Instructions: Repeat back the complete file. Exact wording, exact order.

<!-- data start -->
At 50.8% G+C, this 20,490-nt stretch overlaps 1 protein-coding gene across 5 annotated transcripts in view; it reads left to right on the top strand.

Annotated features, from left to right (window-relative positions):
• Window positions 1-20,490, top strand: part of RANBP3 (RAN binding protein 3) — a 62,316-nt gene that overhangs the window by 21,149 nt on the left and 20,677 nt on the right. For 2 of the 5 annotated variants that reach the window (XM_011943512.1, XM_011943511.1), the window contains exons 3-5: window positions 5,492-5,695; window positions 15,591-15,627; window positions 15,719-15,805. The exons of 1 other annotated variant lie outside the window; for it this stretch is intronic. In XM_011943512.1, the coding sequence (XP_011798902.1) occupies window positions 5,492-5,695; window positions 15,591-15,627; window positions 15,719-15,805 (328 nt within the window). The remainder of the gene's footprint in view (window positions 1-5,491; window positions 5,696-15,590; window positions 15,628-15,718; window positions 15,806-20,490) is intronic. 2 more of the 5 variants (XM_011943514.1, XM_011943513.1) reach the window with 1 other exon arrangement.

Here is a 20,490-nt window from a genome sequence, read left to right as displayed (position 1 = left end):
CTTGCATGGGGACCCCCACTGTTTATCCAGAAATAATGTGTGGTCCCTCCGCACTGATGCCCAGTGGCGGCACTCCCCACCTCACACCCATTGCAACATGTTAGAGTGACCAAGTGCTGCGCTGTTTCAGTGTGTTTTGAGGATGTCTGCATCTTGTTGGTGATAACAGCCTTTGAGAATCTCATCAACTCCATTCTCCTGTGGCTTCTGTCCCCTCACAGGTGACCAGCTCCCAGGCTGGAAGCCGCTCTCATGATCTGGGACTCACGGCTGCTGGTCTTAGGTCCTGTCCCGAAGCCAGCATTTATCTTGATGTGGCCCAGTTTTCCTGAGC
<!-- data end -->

At 50.8% G+C, this 20,490-nt stretch overlaps 1 protein-coding gene across 5 annotated transcripts in view; it reads left to right on the top strand.

Annotated features, from left to right (window-relative positions):
• Window positions 1-20,490, top strand: part of RANBP3 (RAN binding protein 3) — a 62,316-nt gene that overhangs the window by 21,149 nt on the left and 20,677 nt on the right. For 2 of the 5 annotated variants that reach the window (XM_011943512.1, XM_011943511.1), the window contains exons 3-5: window positions 5,492-5,695; window positions 15,591-15,627; window positions 15,719-15,805. The exons of 1 other annotated variant lie outside the window; for it this stretch is intronic. In XM_011943512.1, the coding sequence (XP_011798902.1) occupies window positions 5,492-5,695; window positions 15,591-15,627; window positions 15,719-15,805 (328 nt within the window). The remainder of the gene's footprint in view (window positions 1-5,491; window positions 5,696-15,590; window positions 15,628-15,718; window positions 15,806-20,490) is intronic. 2 more of the 5 variants (XM_011943514.1, XM_011943513.1) reach the window with 1 other exon arrangement.

Here is a 20,490-nt window from a genome sequence, read left to right as displayed (position 1 = left end):
CTTGCATGGGGACCCCCACTGTTTATCCAGAAATAATGTGTGGTCCCTCCGCACTGATGCCCAGTGGCGGCACTCCCCACCTCACACCCATTGCAACATGTTAGAGTGACCAAGTGCTGCGCTGTTTCAGTGTGTTTTGAGGATGTCTGCATCTTGTTGGTGATAACAGCCTTTGAGAATCTCATCAACTCCATTCTCCTGTGGCTTCTGTCCCCTCACAGGTGACCAGCTCCCAGGCTGGAAGCCGCTCTCATGATCTGGGACTCACGGCTGCTGGTCTTAGGTCCTGTCCCGAAGCCAGCATTTATCTTGATGTGGCCCAGTTTTCCTGAGC